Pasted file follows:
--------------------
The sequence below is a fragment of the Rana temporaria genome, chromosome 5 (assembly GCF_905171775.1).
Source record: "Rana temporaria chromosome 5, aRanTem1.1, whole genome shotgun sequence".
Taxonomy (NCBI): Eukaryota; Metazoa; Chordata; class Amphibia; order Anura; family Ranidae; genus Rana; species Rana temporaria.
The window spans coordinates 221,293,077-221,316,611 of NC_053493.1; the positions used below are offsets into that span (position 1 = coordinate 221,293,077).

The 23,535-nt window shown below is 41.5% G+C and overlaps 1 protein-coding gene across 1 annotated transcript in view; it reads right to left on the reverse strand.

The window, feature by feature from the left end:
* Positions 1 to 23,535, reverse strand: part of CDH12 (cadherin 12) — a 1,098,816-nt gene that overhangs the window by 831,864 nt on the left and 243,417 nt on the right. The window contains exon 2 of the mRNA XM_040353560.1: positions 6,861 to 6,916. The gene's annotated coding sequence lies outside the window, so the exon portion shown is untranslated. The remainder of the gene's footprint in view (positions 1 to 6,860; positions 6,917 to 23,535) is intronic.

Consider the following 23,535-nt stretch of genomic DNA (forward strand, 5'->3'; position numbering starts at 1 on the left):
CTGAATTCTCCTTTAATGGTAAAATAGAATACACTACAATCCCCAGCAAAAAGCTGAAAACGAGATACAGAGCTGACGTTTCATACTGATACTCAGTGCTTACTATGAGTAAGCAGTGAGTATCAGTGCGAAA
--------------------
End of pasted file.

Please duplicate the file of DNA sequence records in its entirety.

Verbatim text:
The sequence below is a fragment of the Rana temporaria genome, chromosome 5 (assembly GCF_905171775.1).
Source record: "Rana temporaria chromosome 5, aRanTem1.1, whole genome shotgun sequence".
Taxonomy (NCBI): Eukaryota; Metazoa; Chordata; class Amphibia; order Anura; family Ranidae; genus Rana; species Rana temporaria.
The window spans coordinates 221,293,077-221,316,611 of NC_053493.1; the positions used below are offsets into that span (position 1 = coordinate 221,293,077).

The 23,535-nt window shown below is 41.5% G+C and overlaps 1 protein-coding gene across 1 annotated transcript in view; it reads right to left on the reverse strand.

The window, feature by feature from the left end:
* Positions 1 to 23,535, reverse strand: part of CDH12 (cadherin 12) — a 1,098,816-nt gene that overhangs the window by 831,864 nt on the left and 243,417 nt on the right. The window contains exon 2 of the mRNA XM_040353560.1: positions 6,861 to 6,916. The gene's annotated coding sequence lies outside the window, so the exon portion shown is untranslated. The remainder of the gene's footprint in view (positions 1 to 6,860; positions 6,917 to 23,535) is intronic.

Consider the following 23,535-nt stretch of genomic DNA (forward strand, 5'->3'; position numbering starts at 1 on the left):
CTGAATTCTCCTTTAATGGTAAAATAGAATACACTACAATCCCCAGCAAAAAGCTGAAAACGAGATACAGAGCTGACGTTTCATACTGATACTCAGTGCTTACTATGAGTAAGCAGTGAGTATCAGTGCGAAA